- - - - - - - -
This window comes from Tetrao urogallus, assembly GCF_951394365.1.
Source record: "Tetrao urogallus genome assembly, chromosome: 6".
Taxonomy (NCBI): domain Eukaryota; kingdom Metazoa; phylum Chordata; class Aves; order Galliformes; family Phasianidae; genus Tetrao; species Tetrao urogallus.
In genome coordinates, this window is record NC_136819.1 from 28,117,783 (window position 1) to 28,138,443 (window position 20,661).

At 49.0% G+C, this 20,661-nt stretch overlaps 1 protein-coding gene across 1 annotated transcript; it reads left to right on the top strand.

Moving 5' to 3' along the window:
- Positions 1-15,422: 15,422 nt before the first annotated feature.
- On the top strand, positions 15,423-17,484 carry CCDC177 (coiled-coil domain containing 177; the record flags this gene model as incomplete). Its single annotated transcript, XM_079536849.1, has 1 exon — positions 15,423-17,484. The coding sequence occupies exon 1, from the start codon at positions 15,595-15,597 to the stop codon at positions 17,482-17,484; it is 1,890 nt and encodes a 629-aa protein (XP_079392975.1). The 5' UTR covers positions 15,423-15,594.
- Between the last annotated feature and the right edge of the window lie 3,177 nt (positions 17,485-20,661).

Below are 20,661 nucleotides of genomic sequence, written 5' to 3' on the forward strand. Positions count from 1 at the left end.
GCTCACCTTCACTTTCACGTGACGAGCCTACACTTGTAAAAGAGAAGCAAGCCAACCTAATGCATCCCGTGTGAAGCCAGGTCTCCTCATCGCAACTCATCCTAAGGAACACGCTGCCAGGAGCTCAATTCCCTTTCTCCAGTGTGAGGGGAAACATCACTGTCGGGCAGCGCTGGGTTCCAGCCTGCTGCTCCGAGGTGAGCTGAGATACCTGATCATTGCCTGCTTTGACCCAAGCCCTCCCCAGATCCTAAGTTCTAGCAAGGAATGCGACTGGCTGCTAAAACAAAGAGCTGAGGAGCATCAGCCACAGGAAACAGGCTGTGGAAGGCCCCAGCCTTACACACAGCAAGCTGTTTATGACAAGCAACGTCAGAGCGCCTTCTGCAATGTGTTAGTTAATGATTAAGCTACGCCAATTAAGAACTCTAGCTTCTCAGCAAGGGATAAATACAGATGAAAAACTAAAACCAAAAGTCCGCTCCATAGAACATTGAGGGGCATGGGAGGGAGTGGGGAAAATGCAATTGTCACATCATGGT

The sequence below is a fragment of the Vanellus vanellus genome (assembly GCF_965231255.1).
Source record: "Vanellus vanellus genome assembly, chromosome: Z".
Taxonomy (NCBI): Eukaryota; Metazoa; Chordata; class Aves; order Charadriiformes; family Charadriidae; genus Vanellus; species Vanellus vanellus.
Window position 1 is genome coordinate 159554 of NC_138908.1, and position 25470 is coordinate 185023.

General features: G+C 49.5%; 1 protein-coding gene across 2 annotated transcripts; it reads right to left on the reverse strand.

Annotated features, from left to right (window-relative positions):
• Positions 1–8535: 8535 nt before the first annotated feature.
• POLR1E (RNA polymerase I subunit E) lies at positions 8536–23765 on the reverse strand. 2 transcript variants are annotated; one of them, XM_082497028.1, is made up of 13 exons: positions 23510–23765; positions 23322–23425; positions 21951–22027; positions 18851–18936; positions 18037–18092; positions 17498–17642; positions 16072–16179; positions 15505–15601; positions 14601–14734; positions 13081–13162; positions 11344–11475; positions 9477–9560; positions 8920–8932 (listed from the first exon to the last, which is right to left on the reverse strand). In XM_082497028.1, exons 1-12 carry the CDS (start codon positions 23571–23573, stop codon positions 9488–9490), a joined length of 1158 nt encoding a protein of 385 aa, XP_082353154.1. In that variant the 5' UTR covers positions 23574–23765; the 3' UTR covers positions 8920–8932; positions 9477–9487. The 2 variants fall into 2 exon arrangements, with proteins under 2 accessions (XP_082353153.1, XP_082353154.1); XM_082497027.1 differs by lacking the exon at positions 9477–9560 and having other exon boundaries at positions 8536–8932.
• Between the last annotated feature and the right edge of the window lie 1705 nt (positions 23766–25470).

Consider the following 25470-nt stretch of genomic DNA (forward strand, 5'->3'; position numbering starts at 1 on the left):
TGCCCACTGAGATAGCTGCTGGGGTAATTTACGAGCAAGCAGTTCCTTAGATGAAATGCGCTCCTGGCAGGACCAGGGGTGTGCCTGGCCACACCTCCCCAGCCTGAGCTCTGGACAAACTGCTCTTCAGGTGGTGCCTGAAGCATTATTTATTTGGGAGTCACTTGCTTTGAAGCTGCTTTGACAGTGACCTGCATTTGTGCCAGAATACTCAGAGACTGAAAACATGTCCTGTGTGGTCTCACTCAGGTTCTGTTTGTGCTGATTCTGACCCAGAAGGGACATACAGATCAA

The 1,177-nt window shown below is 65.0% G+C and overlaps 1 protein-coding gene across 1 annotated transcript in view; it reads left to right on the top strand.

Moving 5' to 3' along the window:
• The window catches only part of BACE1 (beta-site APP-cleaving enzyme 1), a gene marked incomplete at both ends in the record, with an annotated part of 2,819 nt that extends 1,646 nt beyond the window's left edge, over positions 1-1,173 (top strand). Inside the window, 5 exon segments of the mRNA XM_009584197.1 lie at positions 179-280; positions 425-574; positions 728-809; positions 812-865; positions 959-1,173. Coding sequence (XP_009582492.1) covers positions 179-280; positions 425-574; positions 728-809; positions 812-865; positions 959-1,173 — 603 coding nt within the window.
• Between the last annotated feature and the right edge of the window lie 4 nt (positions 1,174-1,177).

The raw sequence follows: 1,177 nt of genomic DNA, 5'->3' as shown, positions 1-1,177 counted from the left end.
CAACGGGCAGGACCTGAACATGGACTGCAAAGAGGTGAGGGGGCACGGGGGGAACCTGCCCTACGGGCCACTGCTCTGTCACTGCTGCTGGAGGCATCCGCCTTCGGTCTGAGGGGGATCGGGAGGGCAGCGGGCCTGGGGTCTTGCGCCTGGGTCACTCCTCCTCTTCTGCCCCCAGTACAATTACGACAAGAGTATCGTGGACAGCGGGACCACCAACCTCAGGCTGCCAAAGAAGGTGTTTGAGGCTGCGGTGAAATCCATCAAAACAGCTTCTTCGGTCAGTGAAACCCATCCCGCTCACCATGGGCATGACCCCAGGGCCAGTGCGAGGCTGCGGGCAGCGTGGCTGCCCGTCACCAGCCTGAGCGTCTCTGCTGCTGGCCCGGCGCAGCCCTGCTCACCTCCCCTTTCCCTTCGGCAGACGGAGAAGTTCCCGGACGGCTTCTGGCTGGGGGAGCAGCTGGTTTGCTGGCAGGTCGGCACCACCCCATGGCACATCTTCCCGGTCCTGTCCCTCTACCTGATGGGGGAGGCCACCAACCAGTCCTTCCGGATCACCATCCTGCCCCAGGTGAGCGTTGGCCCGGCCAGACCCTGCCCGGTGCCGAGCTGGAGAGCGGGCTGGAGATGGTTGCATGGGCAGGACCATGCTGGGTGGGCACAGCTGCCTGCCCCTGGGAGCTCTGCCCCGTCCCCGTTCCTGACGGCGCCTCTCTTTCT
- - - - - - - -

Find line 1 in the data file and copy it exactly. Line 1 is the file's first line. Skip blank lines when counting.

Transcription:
This window comes from Tetrao urogallus, assembly GCF_951394365.1.